"The White Slave" - SF Grand Opera House (1890)

The limited information on "The White Slave" at the Grand Opera House are from ads and the below article printed in the San Francisco Call at the end of April, 1890.


Name Role
Miss Julia Stuart Lisa, the white slave
Miss Annie Firmin Nance
John Jack William Henry Stick
George Caine William Lacey
Phillip Ray Bancroft Dobson, henchman
William Morris unknown

Newspaper Article

The Morning Call (San Francisco, California) - April 22, 1890

"The White Slave"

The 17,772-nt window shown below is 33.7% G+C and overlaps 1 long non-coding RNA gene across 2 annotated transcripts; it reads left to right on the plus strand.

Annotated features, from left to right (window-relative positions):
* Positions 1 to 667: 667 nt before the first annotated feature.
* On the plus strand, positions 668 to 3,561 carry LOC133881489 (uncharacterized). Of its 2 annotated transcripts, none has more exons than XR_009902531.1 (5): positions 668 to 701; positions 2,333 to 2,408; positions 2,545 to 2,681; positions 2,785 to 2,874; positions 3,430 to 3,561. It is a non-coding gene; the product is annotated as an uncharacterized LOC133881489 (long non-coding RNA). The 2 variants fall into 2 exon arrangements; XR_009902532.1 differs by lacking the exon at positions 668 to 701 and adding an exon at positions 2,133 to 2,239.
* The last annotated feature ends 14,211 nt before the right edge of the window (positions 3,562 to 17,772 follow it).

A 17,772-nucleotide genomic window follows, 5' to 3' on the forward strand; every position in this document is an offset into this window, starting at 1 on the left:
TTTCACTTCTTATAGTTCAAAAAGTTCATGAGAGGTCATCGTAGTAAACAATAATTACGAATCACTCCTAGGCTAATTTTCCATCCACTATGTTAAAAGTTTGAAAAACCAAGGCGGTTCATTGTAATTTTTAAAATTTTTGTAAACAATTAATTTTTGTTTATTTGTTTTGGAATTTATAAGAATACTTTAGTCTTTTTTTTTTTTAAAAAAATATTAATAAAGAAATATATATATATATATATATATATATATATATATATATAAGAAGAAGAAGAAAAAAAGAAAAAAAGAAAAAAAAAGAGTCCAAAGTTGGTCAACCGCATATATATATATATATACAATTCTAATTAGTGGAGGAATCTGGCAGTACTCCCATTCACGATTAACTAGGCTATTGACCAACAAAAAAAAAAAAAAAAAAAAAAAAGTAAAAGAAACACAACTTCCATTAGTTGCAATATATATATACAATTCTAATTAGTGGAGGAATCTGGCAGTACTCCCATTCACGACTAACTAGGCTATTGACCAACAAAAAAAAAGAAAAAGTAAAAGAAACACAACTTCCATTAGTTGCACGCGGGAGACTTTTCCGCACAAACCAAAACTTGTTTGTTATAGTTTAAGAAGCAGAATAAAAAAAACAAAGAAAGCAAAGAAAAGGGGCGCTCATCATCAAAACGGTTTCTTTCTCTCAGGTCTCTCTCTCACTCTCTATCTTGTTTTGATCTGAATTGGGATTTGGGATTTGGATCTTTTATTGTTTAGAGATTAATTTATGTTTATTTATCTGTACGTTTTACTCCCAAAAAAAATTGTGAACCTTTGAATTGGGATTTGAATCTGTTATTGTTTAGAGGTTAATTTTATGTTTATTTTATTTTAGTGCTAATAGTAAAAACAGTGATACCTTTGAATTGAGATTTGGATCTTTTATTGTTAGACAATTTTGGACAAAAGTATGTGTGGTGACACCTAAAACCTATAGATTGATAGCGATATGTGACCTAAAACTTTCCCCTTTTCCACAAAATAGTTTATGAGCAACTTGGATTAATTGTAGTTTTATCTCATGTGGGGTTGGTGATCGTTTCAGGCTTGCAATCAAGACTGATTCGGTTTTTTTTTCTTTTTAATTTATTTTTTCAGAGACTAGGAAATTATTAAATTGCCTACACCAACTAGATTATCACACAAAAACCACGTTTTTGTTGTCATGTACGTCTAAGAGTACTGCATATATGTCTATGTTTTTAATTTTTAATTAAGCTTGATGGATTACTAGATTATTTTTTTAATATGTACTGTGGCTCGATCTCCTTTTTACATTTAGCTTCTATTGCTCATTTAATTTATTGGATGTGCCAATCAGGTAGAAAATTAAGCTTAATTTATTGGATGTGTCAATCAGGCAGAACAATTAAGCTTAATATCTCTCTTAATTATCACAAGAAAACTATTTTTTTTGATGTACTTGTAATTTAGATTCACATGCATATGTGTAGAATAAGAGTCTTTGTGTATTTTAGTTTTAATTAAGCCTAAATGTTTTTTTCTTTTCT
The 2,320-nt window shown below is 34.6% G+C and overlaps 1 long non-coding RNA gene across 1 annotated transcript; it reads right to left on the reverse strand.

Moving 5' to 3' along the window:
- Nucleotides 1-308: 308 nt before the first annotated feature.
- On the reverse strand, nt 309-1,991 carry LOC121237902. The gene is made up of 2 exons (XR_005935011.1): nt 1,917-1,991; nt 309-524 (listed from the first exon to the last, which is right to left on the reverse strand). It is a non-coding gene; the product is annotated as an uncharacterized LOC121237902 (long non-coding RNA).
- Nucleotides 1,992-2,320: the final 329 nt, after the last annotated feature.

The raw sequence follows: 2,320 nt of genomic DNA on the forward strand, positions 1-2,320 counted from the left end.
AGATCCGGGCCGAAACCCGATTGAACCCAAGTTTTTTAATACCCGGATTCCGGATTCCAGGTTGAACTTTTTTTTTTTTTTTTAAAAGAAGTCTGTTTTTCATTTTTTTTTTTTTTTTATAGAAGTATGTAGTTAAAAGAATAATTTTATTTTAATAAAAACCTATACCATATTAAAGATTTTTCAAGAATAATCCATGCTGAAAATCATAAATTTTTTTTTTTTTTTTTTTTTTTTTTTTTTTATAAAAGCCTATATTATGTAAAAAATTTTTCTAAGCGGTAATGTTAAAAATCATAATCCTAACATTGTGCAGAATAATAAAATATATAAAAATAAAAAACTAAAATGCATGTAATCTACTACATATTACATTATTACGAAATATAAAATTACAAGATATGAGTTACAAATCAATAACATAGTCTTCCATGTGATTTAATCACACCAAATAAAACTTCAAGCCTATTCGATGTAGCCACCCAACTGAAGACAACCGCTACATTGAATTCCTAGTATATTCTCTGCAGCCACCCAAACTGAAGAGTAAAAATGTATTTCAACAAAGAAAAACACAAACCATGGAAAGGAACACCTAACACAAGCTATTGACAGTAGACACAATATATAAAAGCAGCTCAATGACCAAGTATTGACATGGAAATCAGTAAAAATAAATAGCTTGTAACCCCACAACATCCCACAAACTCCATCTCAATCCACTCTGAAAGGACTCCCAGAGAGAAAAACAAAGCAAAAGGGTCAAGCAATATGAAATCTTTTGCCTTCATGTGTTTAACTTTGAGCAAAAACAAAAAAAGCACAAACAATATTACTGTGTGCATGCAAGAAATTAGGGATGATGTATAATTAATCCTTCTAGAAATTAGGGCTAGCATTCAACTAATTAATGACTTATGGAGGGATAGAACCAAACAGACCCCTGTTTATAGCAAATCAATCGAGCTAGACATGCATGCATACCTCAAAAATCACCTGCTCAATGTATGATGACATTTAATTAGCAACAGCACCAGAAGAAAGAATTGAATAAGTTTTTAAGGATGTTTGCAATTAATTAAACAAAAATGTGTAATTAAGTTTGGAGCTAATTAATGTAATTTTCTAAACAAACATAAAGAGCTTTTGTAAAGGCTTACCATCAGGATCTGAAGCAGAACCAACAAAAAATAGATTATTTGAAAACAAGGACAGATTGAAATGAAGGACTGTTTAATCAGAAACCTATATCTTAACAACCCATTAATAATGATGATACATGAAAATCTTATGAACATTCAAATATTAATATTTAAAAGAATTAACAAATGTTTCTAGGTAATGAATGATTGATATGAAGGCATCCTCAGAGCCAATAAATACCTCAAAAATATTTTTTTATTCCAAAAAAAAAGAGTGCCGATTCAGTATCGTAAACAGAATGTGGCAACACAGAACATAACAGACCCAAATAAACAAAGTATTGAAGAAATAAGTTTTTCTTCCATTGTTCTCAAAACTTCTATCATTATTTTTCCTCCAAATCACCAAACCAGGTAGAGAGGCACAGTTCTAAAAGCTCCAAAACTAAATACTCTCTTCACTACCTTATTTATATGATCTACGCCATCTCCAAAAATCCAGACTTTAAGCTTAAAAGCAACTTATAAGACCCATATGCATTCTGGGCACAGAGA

Though Bartley Campbell wrote some very successful plays much of the material was "borrowed" from other playwrights. "The White Slave," the product of his facile pen, bears in many phases a striking resemblance to Boucicault's "Octoroon." However, he only did what other dramatists have done and will go on doing so long as there is a stage to write for. At the Grand Opera House last evening "The White Slave" was given an airing. It is some time since it was seen previously in San Francisco. It is a good acting play and sustains its interest from the rise to the fall of the curtain. It is a vivid picture of the slavery days in the Southern States. Most of the characters introduced are taken from life. The Grand management spread themselves on the production of "The White Slave," and the scenic effects and general mounting did them much credit. The steamboat explosion and the burning bales of cotton going down stream was represented with life-like fidelity. On the whole, though its action was rather slow, the acting was generally very creditable. After one or two more performances it ought to go with much more verve. Miss Julia Stuart, a very attractive-looking and capable young actress, was specially engaged for the roll of Lisa (the white slave). She carried herself well throughout and where needed displayed considerable emotional power. Miss Stuart was called before the curtain at the end of the fifth act. Miss Annie Firmin's Nance was a very effective bit of dramatic work. Mr. John Jack was in good form as William Henry Stick. Mr. George Caine made William Lacey sufficiently brutal and repulsive, and Mr. Phillip Ray was well placed as his henchman Bancroft Dobson. "The White Slave" should do a good week's business.

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